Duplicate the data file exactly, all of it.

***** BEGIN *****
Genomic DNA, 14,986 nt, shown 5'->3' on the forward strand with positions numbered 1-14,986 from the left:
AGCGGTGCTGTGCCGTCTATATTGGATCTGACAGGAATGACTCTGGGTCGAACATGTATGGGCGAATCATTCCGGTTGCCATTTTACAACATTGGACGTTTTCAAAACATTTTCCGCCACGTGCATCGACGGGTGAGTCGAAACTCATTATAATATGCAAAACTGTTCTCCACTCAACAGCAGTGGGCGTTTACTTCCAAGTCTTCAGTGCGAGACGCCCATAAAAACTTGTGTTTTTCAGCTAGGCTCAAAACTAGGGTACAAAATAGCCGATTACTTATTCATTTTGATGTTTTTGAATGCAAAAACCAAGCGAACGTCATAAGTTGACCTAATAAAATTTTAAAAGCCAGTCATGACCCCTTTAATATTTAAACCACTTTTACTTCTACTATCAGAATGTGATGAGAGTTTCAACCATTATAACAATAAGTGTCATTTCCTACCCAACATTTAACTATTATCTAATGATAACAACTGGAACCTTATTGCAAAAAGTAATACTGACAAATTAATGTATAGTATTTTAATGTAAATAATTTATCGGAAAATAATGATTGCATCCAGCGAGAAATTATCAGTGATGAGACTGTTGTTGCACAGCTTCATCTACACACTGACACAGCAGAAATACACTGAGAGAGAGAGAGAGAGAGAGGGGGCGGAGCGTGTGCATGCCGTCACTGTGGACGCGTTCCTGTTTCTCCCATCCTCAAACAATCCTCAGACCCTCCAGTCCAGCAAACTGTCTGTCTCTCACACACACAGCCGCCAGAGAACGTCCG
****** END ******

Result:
Genomic DNA, 14,986 nt, shown 5'->3' on the forward strand with positions numbered 1-14,986 from the left:
AGCGGTGCTGTGCCGTCTATATTGGATCTGACAGGAATGACTCTGGGTCGAACATGTATGGGCGAATCATTCCGGTTGCCATTTTACAACATTGGACGTTTTCAAAACATTTTCCGCCACGTGCATCGACGGGTGAGTCGAAACTCATTATAATATGCAAAACTGTTCTCCACTCAACAGCAGTGGGCGTTTACTTCCAAGTCTTCAGTGCGAGACGCCCATAAAAACTTGTGTTTTTCAGCTAGGCTCAAAACTAGGGTACAAAATAGCCGATTACTTATTCATTTTGATGTTTTTGAATGCAAAAACCAAGCGAACGTCATAAGTTGACCTAATAAAATTTTAAAAGCCAGTCATGACCCCTTTAATATTTAAACCACTTTTACTTCTACTATCAGAATGTGATGAGAGTTTCAACCATTATAACAATAAGTGTCATTTCCTACCCAACATTTAACTATTATCTAATGATAACAACTGGAACCTTATTGCAAAAAGTAATACTGACAAATTAATGTATAGTATTTTAATGTAAATAATTTATCGGAAAATAATGATTGCATCCAGCGAGAAATTATCAGTGATGAGACTGTTGTTGCACAGCTTCATCTACACACTGACACAGCAGAAATACACTGAGAGAGAGAGAGAGAGAGAGGGGGCGGAGCGTGTGCATGCCGTCACTGTGGACGCGTTCCTGTTTCTCCCATCCTCAAACAATCCTCAGACCCTCCAGTCCAGCAAACTGTCTGTCTCTCACACACACAGCCGCCAGAGAACGTCCG